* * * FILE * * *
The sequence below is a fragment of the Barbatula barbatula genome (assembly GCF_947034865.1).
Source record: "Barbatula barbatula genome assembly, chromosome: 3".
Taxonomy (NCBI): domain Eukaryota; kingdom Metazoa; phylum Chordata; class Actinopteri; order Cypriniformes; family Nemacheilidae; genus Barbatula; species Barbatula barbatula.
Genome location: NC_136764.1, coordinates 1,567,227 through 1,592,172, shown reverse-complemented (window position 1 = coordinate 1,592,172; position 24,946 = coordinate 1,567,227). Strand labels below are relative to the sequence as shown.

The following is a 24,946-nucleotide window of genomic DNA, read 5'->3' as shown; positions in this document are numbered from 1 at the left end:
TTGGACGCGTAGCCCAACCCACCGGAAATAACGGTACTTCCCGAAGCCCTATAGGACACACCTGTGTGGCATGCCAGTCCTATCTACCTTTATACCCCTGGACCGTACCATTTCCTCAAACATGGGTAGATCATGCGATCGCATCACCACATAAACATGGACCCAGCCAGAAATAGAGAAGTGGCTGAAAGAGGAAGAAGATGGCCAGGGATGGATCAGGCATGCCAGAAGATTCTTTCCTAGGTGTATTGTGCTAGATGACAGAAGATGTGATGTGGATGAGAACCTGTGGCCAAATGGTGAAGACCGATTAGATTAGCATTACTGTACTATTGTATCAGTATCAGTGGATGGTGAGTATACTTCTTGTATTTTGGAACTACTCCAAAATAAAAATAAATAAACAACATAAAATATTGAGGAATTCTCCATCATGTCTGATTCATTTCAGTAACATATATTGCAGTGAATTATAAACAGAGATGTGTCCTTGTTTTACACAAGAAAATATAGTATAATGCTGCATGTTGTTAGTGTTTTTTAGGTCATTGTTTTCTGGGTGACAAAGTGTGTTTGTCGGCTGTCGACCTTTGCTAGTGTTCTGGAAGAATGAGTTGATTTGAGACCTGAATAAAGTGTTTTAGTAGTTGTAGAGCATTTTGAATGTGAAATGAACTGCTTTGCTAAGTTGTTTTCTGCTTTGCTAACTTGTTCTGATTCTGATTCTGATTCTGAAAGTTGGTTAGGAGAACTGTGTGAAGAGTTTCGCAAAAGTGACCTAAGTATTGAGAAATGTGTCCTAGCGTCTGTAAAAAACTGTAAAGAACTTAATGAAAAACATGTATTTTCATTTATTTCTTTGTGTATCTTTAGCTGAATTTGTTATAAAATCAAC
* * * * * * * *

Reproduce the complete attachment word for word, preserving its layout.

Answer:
The sequence below is a fragment of the Barbatula barbatula genome (assembly GCF_947034865.1).
Source record: "Barbatula barbatula genome assembly, chromosome: 3".
Taxonomy (NCBI): domain Eukaryota; kingdom Metazoa; phylum Chordata; class Actinopteri; order Cypriniformes; family Nemacheilidae; genus Barbatula; species Barbatula barbatula.
Genome location: NC_136764.1, coordinates 1,567,227 through 1,592,172, shown reverse-complemented (window position 1 = coordinate 1,592,172; position 24,946 = coordinate 1,567,227). Strand labels below are relative to the sequence as shown.

The following is a 24,946-nucleotide window of genomic DNA, read 5'->3' as shown; positions in this document are numbered from 1 at the left end:
TTGGACGCGTAGCCCAACCCACCGGAAATAACGGTACTTCCCGAAGCCCTATAGGACACACCTGTGTGGCATGCCAGTCCTATCTACCTTTATACCCCTGGACCGTACCATTTCCTCAAACATGGGTAGATCATGCGATCGCATCACCACATAAACATGGACCCAGCCAGAAATAGAGAAGTGGCTGAAAGAGGAAGAAGATGGCCAGGGATGGATCAGGCATGCCAGAAGATTCTTTCCTAGGTGTATTGTGCTAGATGACAGAAGATGTGATGTGGATGAGAACCTGTGGCCAAATGGTGAAGACCGATTAGATTAGCATTACTGTACTATTGTATCAGTATCAGTGGATGGTGAGTATACTTCTTGTATTTTGGAACTACTCCAAAATAAAAATAAATAAACAACATAAAATATTGAGGAATTCTCCATCATGTCTGATTCATTTCAGTAACATATATTGCAGTGAATTATAAACAGAGATGTGTCCTTGTTTTACACAAGAAAATATAGTATAATGCTGCATGTTGTTAGTGTTTTTTAGGTCATTGTTTTCTGGGTGACAAAGTGTGTTTGTCGGCTGTCGACCTTTGCTAGTGTTCTGGAAGAATGAGTTGATTTGAGACCTGAATAAAGTGTTTTAGTAGTTGTAGAGCATTTTGAATGTGAAATGAACTGCTTTGCTAAGTTGTTTTCTGCTTTGCTAACTTGTTCTGATTCTGATTCTGATTCTGAAAGTTGGTTAGGAGAACTGTGTGAAGAGTTTCGCAAAAGTGACCTAAGTATTGAGAAATGTGTCCTAGCGTCTGTAAAAAACTGTAAAGAACTTAATGAAAAACATGTATTTTCATTTATTTCTTTGTGTATCTTTAGCTGAATTTGTTATAAAATCAAC